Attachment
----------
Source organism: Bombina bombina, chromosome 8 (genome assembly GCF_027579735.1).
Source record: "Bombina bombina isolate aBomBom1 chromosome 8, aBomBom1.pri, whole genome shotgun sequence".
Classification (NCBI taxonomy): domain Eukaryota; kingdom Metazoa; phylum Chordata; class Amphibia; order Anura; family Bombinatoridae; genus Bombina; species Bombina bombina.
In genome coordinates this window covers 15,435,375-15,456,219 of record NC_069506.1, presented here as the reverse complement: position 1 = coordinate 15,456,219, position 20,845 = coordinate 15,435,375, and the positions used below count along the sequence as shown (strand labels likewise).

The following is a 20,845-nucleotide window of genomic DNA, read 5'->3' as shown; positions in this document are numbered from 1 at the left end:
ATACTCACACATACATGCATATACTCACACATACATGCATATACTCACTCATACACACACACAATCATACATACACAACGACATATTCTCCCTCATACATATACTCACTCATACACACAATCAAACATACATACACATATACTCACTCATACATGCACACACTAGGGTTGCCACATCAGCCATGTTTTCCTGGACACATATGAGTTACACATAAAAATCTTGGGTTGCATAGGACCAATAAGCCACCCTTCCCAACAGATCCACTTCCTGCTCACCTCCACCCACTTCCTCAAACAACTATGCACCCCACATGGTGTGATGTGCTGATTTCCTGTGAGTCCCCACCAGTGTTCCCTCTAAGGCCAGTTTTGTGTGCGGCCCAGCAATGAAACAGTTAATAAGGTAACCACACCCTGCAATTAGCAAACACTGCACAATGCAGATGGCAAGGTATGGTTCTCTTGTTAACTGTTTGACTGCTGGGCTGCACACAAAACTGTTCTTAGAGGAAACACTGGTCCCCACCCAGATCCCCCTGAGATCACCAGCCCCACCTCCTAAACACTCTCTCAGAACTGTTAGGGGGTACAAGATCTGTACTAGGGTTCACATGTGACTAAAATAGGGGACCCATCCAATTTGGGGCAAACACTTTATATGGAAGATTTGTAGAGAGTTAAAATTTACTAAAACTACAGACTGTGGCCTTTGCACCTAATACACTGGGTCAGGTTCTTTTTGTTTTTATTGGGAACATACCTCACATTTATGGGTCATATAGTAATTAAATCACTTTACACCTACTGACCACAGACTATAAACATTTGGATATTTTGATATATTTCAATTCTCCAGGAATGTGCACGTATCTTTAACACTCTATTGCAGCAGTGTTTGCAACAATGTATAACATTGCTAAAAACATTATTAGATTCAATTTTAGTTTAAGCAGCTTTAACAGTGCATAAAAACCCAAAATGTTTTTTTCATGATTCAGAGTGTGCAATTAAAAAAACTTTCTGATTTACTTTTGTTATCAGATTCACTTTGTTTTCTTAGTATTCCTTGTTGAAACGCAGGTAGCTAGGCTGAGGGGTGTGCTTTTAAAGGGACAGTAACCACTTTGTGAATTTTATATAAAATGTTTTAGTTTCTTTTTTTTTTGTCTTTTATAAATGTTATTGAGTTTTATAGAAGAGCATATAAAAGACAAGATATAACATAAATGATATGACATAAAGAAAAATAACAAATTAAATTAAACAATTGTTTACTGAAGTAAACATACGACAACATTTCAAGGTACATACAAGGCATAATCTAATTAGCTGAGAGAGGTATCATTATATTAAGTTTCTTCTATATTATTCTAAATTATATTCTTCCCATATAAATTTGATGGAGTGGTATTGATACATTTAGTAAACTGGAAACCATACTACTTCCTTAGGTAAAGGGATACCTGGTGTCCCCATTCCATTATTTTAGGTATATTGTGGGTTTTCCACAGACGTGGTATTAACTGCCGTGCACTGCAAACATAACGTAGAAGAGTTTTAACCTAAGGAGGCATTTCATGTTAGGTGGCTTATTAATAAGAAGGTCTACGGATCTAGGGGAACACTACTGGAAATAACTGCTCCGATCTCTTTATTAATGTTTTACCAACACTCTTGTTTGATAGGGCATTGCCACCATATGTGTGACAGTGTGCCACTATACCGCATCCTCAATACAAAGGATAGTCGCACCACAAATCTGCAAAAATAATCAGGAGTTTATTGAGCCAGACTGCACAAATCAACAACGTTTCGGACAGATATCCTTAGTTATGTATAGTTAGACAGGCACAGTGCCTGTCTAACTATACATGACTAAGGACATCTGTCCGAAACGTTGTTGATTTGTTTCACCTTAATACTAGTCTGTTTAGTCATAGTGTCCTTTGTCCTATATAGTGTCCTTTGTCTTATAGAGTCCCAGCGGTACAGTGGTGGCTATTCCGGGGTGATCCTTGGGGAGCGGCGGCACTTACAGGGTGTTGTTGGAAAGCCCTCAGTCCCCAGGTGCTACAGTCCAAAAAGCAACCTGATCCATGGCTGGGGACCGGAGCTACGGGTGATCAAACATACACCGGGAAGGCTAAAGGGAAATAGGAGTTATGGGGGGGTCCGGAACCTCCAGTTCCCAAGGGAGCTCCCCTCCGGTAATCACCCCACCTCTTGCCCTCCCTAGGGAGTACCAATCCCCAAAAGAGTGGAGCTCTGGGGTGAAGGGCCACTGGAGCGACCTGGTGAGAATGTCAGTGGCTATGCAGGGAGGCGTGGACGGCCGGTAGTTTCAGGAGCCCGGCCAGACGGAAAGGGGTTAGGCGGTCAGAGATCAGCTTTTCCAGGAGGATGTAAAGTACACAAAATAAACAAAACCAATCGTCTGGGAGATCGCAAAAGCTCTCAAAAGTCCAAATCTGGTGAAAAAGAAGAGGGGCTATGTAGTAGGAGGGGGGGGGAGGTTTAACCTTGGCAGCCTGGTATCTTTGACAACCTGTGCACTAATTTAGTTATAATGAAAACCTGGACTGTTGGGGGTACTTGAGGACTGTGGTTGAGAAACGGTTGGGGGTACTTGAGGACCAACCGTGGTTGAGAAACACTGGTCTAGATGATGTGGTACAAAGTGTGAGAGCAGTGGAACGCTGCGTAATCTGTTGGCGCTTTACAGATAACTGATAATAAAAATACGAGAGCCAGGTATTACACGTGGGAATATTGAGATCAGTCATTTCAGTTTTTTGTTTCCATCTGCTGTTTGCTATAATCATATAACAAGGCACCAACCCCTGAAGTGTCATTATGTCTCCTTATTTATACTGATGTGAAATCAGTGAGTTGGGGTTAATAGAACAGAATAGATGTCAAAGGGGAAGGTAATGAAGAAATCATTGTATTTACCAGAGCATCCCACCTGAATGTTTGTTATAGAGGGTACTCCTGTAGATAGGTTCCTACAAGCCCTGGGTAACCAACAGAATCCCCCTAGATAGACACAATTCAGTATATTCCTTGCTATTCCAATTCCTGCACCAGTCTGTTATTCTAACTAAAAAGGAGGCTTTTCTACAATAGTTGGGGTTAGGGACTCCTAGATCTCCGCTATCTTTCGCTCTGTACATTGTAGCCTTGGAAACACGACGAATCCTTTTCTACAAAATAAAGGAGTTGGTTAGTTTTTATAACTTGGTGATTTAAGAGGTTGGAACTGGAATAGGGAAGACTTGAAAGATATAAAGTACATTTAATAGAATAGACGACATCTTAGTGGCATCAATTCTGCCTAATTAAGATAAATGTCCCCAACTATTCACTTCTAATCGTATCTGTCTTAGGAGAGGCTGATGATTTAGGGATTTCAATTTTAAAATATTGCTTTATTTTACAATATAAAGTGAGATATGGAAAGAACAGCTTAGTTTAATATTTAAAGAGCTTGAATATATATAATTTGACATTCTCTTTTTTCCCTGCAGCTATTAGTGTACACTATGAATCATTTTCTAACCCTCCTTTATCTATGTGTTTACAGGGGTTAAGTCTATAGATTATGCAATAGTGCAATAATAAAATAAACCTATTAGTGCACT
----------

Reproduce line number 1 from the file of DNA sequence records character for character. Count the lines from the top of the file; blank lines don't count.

Source organism: Bombina bombina, chromosome 8 (genome assembly GCF_027579735.1).